"This game wel pleyd in good a-ray": The N-Town Playbooks and East Anglian Games
In lieu of an abstract, the first paragraph of the essay follows:
When scholars discuss an integral play text, they usually envision a performance much like that text. When we read a dramatic anthology, however, we suspend our notions of textual dramaturgical integrity. In the latter case we think instead of staging only the discrete dramatic units (whatever selections are there), not about how the entire collection would play together. We face an analogous problem when we approach the N-Town manuscript, one of the four major English cycle texts. It is a cycle that includes most of the expected plays from Creation to Doomsday, and yet it is a manuscript that the compiler transformed through his various interpolations. What began as a modest cycle ended up as an agglomerative manuscript that exhibits the rich variety of East Anglian drama and its theatrical organizations. I do not argue with Timothy Fry, Rosemary Woolf, and Martin Stevens, who say that the manuscript has its own type of integrity.1 I do expect, however, that the manuscript's eclecticism should inform not only a "New Criticism" reading of the text but also eclectic dramatic interpretations as well. The recent editions by Peter Meredith and Stephen Spector will certainly invite re-examinations of the text and East Anglian records. When we begin with paleographic analyses and the manuscript's own claims about the drama, we find the N-Town codex more an elegant compilation of different East Anglian games than a single organization's dramatic cycle.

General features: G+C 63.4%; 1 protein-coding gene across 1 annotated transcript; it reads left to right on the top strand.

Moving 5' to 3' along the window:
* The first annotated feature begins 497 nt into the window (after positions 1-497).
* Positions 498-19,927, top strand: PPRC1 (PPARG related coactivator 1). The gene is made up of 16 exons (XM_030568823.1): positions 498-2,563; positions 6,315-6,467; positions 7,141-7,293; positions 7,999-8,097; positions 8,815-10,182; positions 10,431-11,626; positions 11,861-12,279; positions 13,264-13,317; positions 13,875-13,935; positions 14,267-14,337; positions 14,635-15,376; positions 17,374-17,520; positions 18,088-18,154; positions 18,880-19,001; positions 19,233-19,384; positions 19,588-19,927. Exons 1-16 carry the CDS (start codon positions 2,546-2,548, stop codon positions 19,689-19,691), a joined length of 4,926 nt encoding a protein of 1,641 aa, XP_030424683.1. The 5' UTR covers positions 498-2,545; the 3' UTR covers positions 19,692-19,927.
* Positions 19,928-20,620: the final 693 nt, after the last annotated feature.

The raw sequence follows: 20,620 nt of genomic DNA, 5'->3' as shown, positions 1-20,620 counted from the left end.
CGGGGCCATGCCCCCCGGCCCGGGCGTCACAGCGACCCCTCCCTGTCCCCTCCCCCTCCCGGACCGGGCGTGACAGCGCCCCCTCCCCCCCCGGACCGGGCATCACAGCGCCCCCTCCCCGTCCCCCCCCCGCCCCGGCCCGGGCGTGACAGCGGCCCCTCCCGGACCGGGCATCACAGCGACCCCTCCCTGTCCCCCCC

""This game wel pleyd in good a-ray": The N-Town Playbooks and East Anglian Games,"
Comparative Drama: Vol. 28
, Article 4.
Available at: https://scholarworks.wmich.edu/compdr/vol28/iss2/4